Royal Ballet Mixed Bill: The Vertiginous Thrill of Exactitude/ Tarantella/ Strapless/ Symphonic Dances, ROH, Covent Garden, May 2017

The main focus of this mixed bill is its final item, Liam Scarlett’s new work to Rachmaninov’s Symphonic Dances. The abundant melody of this 1940 composition allows ideas to emerge in and around each other, skilfully expressed in Scarlett’s choreography.

Zenaida Yanowsky, all images ROH/ Bill Cooper

Yanowsky and Reece Clarke

For the forces of nature in this music, brilliantly conducted by Koen Kessels, Scarlett and designer Jon Morrell have used the colours red and black, expressing ritual interactions within the ensemble and towards the principal maiden, the superb Zenaida Yanowsky around whom this work was created. Resonances then of Macmillan’s Rite of Spring, and following a dramatic start, the choreography to the first of three parts explodes with energy, while Yanowsky remains an enigmatic figure, attracting the adoration of one notable male figure, danced by James Hay. In the second part we move from sinister brass and a solo violin to richly-scored waltz themes, with male dancers in long skirts moving as if in some primitive rite. For the third part the vertical screen of part one has now become horizontal, shedding cold light on the dancers from overhead, an assertive beginning that develops into a middle section featuring a marvellous pas-de-deux between Yanowsky and Reece Clark.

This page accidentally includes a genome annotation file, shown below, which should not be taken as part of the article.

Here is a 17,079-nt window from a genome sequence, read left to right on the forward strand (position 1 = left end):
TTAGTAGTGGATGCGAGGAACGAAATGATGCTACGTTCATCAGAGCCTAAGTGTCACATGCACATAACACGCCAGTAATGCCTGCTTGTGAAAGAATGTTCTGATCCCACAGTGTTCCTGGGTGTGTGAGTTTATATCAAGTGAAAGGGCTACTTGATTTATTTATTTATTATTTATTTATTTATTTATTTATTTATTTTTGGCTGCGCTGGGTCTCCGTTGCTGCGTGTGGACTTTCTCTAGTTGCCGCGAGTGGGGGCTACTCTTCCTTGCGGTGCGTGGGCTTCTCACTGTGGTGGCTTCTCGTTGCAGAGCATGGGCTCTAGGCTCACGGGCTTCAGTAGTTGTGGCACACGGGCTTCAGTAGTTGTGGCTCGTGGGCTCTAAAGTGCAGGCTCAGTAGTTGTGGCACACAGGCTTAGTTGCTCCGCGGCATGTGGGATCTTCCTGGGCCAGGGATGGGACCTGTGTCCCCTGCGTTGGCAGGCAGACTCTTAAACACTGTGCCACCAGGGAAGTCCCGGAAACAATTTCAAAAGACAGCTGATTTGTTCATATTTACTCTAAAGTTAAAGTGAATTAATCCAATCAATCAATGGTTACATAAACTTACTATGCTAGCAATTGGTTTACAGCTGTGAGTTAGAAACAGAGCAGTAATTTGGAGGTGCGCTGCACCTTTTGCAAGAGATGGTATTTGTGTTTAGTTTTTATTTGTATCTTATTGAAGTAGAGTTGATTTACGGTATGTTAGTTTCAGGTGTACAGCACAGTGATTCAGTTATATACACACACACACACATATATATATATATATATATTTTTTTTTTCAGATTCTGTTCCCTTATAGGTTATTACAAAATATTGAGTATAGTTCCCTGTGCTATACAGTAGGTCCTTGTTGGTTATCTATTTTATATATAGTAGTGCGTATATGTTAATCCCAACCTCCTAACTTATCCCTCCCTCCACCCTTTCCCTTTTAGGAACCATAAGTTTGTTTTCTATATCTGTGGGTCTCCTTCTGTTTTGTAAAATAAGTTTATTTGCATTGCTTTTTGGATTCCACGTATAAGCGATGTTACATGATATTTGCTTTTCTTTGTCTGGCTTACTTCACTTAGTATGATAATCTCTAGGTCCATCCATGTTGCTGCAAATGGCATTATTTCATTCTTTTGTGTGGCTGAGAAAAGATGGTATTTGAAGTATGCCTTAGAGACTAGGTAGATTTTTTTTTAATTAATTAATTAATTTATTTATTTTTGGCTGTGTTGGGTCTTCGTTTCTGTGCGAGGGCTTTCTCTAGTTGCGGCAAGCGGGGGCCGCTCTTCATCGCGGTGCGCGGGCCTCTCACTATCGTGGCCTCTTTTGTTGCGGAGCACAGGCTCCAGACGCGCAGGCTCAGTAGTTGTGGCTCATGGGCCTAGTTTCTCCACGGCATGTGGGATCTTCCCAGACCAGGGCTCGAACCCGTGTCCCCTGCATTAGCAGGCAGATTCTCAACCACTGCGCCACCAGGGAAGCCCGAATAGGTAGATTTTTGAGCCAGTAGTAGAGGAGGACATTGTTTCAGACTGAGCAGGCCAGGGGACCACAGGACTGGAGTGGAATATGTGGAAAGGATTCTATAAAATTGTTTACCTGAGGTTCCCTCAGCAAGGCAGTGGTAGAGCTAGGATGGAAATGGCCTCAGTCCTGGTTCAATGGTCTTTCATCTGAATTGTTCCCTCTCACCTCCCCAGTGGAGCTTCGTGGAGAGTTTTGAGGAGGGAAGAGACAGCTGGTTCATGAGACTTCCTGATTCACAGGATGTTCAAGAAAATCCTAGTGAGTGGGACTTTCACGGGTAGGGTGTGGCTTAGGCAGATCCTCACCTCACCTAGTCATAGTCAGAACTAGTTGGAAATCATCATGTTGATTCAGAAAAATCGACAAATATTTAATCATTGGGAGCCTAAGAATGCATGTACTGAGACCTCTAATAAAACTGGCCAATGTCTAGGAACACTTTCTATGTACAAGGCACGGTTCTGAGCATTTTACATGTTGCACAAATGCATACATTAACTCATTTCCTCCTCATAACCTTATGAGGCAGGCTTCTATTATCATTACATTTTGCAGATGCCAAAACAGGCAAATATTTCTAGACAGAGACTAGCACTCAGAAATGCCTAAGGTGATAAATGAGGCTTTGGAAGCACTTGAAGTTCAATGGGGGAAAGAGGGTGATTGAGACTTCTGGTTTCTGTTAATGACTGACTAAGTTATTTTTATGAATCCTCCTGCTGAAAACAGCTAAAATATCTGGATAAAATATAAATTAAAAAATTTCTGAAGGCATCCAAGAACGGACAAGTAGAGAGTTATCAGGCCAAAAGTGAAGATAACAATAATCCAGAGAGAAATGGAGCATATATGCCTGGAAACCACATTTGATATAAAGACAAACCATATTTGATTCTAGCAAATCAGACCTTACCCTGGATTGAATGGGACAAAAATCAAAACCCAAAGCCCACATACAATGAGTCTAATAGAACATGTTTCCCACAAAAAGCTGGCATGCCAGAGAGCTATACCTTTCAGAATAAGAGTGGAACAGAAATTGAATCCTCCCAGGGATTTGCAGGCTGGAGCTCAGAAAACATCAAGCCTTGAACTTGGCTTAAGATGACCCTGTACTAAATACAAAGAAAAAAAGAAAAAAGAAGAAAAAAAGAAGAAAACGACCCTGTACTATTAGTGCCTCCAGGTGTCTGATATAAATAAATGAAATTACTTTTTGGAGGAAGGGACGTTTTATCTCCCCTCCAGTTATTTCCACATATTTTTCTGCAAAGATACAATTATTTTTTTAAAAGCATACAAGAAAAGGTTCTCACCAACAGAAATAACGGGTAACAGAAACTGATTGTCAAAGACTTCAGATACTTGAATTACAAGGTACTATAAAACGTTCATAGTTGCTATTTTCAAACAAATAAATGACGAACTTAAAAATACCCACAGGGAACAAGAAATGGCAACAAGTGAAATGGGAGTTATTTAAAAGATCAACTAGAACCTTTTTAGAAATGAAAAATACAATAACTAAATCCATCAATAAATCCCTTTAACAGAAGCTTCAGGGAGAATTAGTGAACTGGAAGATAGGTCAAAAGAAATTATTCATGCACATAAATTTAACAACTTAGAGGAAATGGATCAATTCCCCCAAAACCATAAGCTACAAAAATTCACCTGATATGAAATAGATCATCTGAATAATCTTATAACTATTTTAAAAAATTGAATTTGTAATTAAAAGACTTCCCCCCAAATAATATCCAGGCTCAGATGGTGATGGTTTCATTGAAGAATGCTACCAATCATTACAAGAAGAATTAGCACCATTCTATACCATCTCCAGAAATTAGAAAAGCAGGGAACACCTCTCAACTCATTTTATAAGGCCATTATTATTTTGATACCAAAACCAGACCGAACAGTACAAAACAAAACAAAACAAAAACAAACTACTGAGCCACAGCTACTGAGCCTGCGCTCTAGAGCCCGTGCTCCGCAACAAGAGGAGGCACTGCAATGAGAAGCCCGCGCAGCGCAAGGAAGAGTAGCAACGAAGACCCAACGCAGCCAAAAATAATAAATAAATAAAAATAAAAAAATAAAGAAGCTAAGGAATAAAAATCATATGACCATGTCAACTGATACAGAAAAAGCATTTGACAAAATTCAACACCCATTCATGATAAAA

As Rachmaninov’s music draws to a close its dies irae theme accompanies the lowering of the screen, crushing from existence all movement, to great hammer blows from the orchestra. The audience roared their approval at this tremendous ending to an evening that began with the precision and charm of two shorter abstract pieces by William Forsythe and George Balanchine.

Nuñez and Muntagirov in Vertiginous Thrill

Forsythe’s Vertiginous Thrill of Exactitude to music from the fourth movement of Schubert’s great C Major symphony was taken up by the Royal Ballet in 1999 after its 1996 premiere in Frankfurt, and in this revival the five dancers (Marianela Nuñez, Beatriz Stix-Brunell, Akane Takada, Steven McRae and Vadim Muntagirov) exuded charm and … yes, huge exactitude. The precision of the dancing and bold colours of the costumes made a stylish start to the evening, continued and contrasted by the energy of Balanchine’s Tarantella that followed it.

Hayward and Sambé in Tarantella

The huge exuberance of this extended pas-de-deux, with its extraordinary range of allegro steps, provided a vehicle for Marcelino Sambé and Francesca Hayward to imbue the choreography with enormous joy, his almost feral energy complementing her feminine vivacity and charm. Balanchine could not have wished for better.

Osipova, Watson and Ball in Strapless

Sandwiched between these abstract ballets, the revival of Christopher Wheeldon’s Strapless, first shown in February 2016 did not really fit. Telling the story behind a painting unveiled in the Paris of 1884, it contrasts the conservative expectations of society against the somewhat louche representation of a lady called Amélie. Despite the same excellent cast as the premiere (Natalia Osipova as Amélie, Federico Bonelli as her lover, Edward Watson as the painter, and Matthew Ball as his lover), along with choreography well suited to the complexity of Mark Anthony Turnage’s music, the somewhat disjointed story lacks a compelling narrative. Minor cuts to the original still leave static moments where the music seems to lose itself, and this revival sat rather awkwardly between the abstract dance works surrounding it.

Performances of this excellent mixed bill continue on various dates until May 31, with three different casts for the first part and two for the other two parts — for details click here.

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